Laboratory, greenhouse and field studies were conducted to characterize the insecticidal properties of genetically altered forms of Autographa californica (Speyer) nucleopolyhedrovirus (AcNPV) and Helicoverpa zea (Boddie) NPV (HzNPV) against selected heliothine species. The altered viruses each contained a chimeric 0.8-kb fragment encoding the insect-specific, sodium channel neurotoxin from the Algerian scorpion Androctonus australis Hector (AaIT, hence recombinant viruses designated Ac-AaIT and Hz-AaIT). Based on LD50 values, results from diet-overlay bioassays showed Ac-AaIT and Hz-AaIT to be equally virulent against larval tobacco budworm, Heliothis virescens (F.), but Hz-AaIT averaged 1,335-fold greater bioactivity than Ac-AaIT against larval cotton bollworm, Helicoverpa zea (Boddie). Hz-AaIT killed larvae of both heliothine species at rates significantly faster than those imparted by HzNPV (viral LT50 values averaged 2.5 and 5.6 d, respectively). In greenhouse studies, foliar sprays of Ac-AaIT and Hz-AaIT were equally effective in controlling H. virescens on cotton; however, Hz-AaIT provided control of H. zea on cotton at a level superior to that of Ac-AaIT. For example, after three weekly sessions of foliar application and H. zea artificial infestation, cotton treated with Ac-AaIT or Hz-AaIT at 10 × 1011 occulsion bodies (OB)/ha averaged 2.5 and 16.2 nondamaged flower buds per plant, respectively. Another greenhouse study conducted against heliothine species on cotton showed that the quicker killing speed exhibited by Hz-AaIT led to improved plant protection versus HzNPV. Finally, results from three field trials demonstrated that Hz-AaIT at 5–12 × 1011 OB/ha provided control of the heliothine complex in cotton at levels slightly better than Bacillus thuringiensis, equal to the macrolide, spinosad, and only slightly less than that of selected pyrethroid and carbamate insecticides. Overall, results from these studies indicate that, because of host range differences between the two wild-type viruses, HzNPV is the better vectoring agent (versus AcNPV) for designing recombinant clones as insecticides targeted at the multi-species heliothine complex. Further, these studies suggest that if appropriately tailored for the pest complex, recombinant NPVs may be very effective, insect-specific approaches to managing pests in many cropping scenarios. Possible Hz-AaIT deployment strategies for control of heliothine species on conventional and transgenic cotton varieties are discussed.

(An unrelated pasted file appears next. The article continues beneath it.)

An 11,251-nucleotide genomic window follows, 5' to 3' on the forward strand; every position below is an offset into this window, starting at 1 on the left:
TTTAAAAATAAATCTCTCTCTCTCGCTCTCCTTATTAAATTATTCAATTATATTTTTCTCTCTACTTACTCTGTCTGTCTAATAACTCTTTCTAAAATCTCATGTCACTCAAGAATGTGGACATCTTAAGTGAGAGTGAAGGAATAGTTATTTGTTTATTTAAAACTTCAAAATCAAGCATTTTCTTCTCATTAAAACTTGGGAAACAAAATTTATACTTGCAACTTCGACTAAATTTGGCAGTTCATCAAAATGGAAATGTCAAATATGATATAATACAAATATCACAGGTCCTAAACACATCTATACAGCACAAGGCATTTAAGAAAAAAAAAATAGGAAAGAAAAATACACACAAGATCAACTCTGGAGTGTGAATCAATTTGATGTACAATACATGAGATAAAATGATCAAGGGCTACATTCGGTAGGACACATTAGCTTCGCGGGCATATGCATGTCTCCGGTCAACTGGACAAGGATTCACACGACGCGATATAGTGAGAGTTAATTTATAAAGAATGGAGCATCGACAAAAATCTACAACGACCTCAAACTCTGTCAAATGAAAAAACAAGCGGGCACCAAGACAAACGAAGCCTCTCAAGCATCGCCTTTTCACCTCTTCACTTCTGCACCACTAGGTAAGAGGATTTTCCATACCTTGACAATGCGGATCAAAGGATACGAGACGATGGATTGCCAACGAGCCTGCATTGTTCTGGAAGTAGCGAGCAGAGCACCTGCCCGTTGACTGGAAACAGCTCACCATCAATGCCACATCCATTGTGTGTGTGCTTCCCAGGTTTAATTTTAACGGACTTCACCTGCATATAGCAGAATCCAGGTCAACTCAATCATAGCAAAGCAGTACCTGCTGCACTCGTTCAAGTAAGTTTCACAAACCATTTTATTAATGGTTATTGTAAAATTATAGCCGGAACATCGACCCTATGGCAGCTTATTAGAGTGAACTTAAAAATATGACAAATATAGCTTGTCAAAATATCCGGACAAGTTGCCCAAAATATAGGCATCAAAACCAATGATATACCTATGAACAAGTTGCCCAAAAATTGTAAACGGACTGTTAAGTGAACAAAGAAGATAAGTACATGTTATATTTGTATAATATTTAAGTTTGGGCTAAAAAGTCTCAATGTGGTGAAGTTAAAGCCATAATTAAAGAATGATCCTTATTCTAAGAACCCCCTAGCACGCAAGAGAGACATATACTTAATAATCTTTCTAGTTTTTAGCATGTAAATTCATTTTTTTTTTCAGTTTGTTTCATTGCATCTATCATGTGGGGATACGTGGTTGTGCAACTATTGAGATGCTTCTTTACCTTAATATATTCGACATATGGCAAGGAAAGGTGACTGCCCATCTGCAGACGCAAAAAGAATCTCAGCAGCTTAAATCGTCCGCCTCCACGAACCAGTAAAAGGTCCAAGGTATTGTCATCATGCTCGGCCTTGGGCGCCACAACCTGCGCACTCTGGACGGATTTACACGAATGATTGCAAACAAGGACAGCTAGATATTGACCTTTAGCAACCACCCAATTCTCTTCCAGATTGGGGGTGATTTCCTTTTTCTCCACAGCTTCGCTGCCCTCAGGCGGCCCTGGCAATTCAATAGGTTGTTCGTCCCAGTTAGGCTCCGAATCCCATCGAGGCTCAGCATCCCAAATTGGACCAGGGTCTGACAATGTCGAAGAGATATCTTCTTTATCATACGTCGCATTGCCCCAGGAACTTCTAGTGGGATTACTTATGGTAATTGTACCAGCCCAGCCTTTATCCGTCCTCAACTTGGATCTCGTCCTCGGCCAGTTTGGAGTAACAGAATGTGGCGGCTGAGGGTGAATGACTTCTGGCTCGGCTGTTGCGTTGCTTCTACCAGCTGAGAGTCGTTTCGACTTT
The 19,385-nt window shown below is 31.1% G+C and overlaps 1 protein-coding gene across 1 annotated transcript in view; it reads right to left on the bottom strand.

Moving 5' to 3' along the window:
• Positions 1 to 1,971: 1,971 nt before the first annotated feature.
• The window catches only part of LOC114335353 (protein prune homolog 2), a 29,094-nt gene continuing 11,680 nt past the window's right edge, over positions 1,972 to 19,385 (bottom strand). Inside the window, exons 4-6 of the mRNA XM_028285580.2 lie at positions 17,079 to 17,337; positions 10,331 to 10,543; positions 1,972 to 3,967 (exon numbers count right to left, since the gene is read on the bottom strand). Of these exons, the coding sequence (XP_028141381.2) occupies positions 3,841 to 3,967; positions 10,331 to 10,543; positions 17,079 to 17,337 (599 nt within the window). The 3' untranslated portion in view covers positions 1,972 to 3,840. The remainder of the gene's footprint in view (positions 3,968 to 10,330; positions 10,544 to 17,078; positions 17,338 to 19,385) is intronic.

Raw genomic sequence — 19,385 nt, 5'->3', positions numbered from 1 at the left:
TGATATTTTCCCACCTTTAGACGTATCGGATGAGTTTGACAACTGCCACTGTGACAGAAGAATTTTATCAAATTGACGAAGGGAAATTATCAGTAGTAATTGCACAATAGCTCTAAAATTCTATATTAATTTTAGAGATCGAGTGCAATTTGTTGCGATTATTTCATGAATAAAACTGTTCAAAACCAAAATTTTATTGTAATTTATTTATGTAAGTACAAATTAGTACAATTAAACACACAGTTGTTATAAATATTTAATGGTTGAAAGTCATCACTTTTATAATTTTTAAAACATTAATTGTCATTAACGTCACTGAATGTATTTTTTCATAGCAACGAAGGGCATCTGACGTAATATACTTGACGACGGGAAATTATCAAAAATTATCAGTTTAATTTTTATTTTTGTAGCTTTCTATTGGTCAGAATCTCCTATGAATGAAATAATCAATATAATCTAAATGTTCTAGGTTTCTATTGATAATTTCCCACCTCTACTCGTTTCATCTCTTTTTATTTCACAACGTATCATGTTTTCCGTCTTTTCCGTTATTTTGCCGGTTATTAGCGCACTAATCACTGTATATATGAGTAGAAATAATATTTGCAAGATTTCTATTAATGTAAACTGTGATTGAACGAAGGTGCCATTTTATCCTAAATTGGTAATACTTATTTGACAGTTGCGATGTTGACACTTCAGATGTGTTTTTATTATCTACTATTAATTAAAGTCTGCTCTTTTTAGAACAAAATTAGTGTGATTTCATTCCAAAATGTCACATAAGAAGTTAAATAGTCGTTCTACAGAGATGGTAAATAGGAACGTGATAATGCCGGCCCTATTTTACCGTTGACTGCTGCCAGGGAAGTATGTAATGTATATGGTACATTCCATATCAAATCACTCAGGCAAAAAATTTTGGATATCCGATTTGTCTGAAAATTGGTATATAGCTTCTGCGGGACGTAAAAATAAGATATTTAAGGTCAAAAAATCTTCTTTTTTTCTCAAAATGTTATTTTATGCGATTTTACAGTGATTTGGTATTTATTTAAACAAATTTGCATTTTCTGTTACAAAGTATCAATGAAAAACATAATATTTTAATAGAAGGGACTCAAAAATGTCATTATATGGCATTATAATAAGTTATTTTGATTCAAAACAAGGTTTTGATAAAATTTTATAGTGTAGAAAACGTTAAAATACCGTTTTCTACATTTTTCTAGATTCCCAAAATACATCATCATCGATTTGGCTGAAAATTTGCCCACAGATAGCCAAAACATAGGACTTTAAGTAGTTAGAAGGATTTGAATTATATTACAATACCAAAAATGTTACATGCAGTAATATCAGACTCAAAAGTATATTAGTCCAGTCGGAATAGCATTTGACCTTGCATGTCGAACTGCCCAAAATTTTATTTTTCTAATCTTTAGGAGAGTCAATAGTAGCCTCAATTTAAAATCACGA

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Vol. 93 • No. 4